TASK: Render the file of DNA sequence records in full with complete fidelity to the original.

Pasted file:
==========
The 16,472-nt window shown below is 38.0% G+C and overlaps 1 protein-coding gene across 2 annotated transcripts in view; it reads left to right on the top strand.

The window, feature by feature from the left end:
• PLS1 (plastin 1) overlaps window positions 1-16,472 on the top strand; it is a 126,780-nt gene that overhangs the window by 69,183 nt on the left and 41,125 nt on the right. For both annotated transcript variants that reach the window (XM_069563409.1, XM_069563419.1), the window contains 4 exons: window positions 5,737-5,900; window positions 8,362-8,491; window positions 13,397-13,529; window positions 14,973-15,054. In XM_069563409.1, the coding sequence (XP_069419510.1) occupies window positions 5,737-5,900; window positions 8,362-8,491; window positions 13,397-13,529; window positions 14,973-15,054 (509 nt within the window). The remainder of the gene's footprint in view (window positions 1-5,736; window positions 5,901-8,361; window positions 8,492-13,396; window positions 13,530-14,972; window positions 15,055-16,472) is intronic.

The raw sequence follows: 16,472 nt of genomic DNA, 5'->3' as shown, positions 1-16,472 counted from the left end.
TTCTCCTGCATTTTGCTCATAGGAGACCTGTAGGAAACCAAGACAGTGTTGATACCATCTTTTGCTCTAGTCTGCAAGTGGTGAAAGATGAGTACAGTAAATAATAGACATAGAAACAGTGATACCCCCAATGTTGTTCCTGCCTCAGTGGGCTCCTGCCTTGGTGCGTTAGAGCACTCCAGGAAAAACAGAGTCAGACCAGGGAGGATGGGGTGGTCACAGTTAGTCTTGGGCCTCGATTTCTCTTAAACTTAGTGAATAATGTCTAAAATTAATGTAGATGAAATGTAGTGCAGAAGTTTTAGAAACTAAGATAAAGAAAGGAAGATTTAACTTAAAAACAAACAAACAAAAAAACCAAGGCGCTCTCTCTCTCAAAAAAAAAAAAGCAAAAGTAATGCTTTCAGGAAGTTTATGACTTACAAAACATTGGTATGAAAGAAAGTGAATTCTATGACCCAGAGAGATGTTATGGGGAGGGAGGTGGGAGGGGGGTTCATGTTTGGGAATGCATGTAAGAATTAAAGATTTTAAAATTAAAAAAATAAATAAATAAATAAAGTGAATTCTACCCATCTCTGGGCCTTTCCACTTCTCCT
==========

The 16,472-nt window shown below is 38.0% G+C and overlaps 1 protein-coding gene across 2 annotated transcripts in view; it reads left to right on the top strand.

The window, feature by feature from the left end:
• PLS1 (plastin 1) overlaps window positions 1-16,472 on the top strand; it is a 126,780-nt gene that overhangs the window by 69,183 nt on the left and 41,125 nt on the right. For both annotated transcript variants that reach the window (XM_069563409.1, XM_069563419.1), the window contains 4 exons: window positions 5,737-5,900; window positions 8,362-8,491; window positions 13,397-13,529; window positions 14,973-15,054. In XM_069563409.1, the coding sequence (XP_069419510.1) occupies window positions 5,737-5,900; window positions 8,362-8,491; window positions 13,397-13,529; window positions 14,973-15,054 (509 nt within the window). The remainder of the gene's footprint in view (window positions 1-5,736; window positions 5,901-8,361; window positions 8,492-13,396; window positions 13,530-14,972; window positions 15,055-16,472) is intronic.

The raw sequence follows: 16,472 nt of genomic DNA, 5'->3' as shown, positions 1-16,472 counted from the left end.
TTCTCCTGCATTTTGCTCATAGGAGACCTGTAGGAAACCAAGACAGTGTTGATACCATCTTTTGCTCTAGTCTGCAAGTGGTGAAAGATGAGTACAGTAAATAATAGACATAGAAACAGTGATACCCCCAATGTTGTTCCTGCCTCAGTGGGCTCCTGCCTTGGTGCGTTAGAGCACTCCAGGAAAAACAGAGTCAGACCAGGGAGGATGGGGTGGTCACAGTTAGTCTTGGGCCTCGATTTCTCTTAAACTTAGTGAATAATGTCTAAAATTAATGTAGATGAAATGTAGTGCAGAAGTTTTAGAAACTAAGATAAAGAAAGGAAGATTTAACTTAAAAACAAACAAACAAAAAAACCAAGGCGCTCTCTCTCTCAAAAAAAAAAAAGCAAAAGTAATGCTTTCAGGAAGTTTATGACTTACAAAACATTGGTATGAAAGAAAGTGAATTCTATGACCCAGAGAGATGTTATGGGGAGGGAGGTGGGAGGGGGGTTCATGTTTGGGAATGCATGTAAGAATTAAAGATTTTAAAATTAAAAAAATAAATAAATAAATAAAGTGAATTCTACCCATCTCTGGGCCTTTCCACTTCTCCT